In September 2016, Ecocem announced €30m joint venture with ArcelorMittal, the world’s largest steel firm, its partner for the UK terminal, for its production facility in France. The investment is a strategic partnership as Ecocem use a by-product of the manufacture steel to make cement.

“Security of supply will be a key factor with GGBS product over the next five years, and, due to our link up with ArcelorMittal, will be in a very good position to deliver and overcome the challenges of the market,” he said.

At the 2016 Builder and Engineer awards, Ecocem won Manufacturer of the Year – ‘highlighting the achievement of those who have gone above and beyond sustainable manufacturing.’ The award follows the company winning Green Product of the Year 2016, and a special award for Impact on Climate Change at the France Ireland Chamber of Commerce Awards 2016. Concrete made with Ecocem cement is of equal or greater strength than that made with ordinary Portland cement, and the company’s GGBS has been proven to double its 28-day strength after 10 to 12 years.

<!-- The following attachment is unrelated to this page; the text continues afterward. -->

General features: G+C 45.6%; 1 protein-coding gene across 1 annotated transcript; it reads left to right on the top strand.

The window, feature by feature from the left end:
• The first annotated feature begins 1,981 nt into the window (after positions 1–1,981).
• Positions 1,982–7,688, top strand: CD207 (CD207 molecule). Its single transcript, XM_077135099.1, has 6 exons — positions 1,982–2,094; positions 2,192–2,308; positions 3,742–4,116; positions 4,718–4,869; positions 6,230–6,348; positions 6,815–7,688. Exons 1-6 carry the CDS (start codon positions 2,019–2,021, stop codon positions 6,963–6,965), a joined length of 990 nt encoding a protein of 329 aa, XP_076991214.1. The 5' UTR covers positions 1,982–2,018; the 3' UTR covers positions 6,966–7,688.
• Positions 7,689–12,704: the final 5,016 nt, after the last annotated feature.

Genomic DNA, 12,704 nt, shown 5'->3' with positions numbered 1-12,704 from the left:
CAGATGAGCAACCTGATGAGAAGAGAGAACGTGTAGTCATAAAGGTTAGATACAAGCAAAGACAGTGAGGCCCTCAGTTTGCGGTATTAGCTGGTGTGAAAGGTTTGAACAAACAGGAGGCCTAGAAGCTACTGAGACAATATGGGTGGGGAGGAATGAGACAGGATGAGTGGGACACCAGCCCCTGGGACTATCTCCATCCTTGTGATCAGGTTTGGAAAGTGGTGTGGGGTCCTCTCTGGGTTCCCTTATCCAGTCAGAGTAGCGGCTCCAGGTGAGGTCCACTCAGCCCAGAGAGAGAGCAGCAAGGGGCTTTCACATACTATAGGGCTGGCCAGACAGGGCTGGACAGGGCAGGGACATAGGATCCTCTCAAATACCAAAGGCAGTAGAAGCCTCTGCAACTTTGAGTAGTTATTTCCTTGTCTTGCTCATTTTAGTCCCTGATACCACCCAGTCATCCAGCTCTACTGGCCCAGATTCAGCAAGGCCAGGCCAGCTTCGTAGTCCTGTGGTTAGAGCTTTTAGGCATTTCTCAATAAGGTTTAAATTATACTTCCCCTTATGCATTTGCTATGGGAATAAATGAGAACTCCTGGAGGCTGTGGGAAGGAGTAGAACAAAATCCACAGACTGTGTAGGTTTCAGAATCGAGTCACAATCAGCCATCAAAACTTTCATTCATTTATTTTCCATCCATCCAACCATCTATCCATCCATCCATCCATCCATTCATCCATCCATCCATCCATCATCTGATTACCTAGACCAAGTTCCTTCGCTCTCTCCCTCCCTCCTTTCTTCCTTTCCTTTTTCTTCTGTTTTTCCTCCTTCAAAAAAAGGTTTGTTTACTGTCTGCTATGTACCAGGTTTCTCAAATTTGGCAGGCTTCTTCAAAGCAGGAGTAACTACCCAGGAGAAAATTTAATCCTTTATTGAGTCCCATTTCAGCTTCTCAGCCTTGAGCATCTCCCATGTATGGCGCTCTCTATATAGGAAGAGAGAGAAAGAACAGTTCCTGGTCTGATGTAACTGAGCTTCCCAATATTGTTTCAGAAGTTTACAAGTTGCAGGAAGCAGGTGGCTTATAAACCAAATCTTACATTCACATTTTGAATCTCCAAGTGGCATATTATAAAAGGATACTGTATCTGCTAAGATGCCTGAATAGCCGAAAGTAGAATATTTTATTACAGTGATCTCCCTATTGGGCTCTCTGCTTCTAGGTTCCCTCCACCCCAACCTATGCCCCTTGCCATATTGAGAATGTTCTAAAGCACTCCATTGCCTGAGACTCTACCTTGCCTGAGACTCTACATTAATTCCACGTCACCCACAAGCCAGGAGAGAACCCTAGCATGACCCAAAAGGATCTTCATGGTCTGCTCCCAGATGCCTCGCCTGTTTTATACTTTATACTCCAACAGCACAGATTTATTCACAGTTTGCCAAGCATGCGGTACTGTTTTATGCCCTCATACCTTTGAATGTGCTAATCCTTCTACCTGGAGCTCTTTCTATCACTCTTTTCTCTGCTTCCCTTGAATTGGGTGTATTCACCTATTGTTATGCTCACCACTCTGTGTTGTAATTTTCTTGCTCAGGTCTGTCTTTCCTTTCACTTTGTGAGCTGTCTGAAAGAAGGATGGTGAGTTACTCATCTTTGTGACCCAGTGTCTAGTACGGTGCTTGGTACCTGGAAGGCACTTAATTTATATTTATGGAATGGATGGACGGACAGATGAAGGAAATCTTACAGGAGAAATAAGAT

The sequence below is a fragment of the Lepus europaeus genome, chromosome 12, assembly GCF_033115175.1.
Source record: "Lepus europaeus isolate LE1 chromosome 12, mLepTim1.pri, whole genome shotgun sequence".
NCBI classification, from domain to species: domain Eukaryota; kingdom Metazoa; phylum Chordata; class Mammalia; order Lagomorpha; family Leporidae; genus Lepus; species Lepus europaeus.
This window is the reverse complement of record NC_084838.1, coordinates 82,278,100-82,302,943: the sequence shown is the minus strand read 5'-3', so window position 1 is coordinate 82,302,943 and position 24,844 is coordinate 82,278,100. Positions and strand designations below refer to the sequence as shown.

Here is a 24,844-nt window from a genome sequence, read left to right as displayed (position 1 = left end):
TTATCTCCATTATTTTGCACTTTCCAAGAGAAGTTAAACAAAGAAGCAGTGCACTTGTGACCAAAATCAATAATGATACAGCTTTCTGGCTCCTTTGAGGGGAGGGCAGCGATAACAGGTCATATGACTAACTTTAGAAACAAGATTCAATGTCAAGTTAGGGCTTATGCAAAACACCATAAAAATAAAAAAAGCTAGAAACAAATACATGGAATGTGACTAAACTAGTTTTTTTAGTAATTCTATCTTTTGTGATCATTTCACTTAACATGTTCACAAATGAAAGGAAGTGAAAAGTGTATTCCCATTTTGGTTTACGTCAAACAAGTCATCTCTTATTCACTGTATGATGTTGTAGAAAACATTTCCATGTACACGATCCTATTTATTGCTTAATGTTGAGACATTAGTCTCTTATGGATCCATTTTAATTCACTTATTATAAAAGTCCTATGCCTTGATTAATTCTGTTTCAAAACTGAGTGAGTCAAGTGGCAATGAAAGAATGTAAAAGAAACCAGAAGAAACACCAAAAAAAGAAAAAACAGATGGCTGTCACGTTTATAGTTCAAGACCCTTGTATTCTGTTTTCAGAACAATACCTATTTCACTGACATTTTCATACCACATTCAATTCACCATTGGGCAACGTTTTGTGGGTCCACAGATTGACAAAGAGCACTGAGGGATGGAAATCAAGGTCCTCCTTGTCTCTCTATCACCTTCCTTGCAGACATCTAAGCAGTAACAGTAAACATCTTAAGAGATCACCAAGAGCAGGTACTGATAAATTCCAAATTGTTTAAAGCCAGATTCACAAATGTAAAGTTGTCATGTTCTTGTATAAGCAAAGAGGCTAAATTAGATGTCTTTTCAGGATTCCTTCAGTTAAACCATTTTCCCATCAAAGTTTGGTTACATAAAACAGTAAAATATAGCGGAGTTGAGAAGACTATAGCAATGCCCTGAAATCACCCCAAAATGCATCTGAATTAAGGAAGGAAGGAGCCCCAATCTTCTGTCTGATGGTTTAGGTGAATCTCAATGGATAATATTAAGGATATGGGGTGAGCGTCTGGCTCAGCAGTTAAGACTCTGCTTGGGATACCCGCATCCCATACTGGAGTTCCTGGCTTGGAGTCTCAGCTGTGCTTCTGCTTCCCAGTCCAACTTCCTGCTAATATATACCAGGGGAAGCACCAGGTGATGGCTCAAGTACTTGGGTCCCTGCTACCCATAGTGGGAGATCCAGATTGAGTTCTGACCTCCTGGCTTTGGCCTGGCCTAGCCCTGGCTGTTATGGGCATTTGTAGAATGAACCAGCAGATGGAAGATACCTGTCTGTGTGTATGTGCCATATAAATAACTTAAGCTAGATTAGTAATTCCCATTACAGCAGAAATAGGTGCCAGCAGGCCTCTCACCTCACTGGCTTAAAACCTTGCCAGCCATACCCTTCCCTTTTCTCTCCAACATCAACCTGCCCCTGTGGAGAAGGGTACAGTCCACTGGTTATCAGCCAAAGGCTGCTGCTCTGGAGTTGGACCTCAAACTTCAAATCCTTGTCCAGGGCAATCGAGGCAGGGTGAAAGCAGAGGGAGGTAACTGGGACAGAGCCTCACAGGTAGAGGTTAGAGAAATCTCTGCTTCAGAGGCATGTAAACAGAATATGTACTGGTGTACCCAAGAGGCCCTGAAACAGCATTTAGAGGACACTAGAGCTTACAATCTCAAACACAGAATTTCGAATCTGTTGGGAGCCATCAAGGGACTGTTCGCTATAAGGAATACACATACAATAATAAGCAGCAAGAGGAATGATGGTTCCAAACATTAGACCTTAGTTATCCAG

“Ecocem GGBS is ground more finely than ordinary Portland cement, ensuring that the concrete creates a large volume of cement paste making it easier to work, pump, place and compact. Due to its ultimate performance, the product is widely specified in harsh environments such as marine environments and roads, and is commonly specified by the National Roads Authority.”

After water, concrete is the second most consumed substance on earth, with 2.5 tonnes of concrete poured for every person on the planet every year. The active ingredient for concrete is cement, whose production is responsible for 5% of global CO2 emissions – from the manufacturing process necessitating high energy demands and high carbon content of the raw material: limestone. For every tonne of cement produced, a tonne of CO2 is released into the atmosphere – which is a very significant figure for such a widely used construction material.

“Ecocem cement has a CO2 output per tonne of 42kg, verified by an Environmental Product Declaration, compared with an ordinary Portland cement CO2 output of around 800kg per tonne. And while Green Public Procurement is nowhere near far enough advanced at this point in time, it will eventually catch up not just for the obvious environmental benefits – but also for its commercial advantages.”

While environmental gains have thus far been slow to materialise, Ecocem’s niche position in a world where the emerging green economy will continue to develop a bigger commercial clout allied to its current expansion paints an optimistic picture of its future prospects.

“It’s a long game, and while the gains on the environmental side have thus far been slow to materialise, we are not going to sit and wait on that legislation. We know we have a premium products, and having established its benefits over the course of the last 14 years, are now positioned to bring its benefits to an increasingly receptive world.”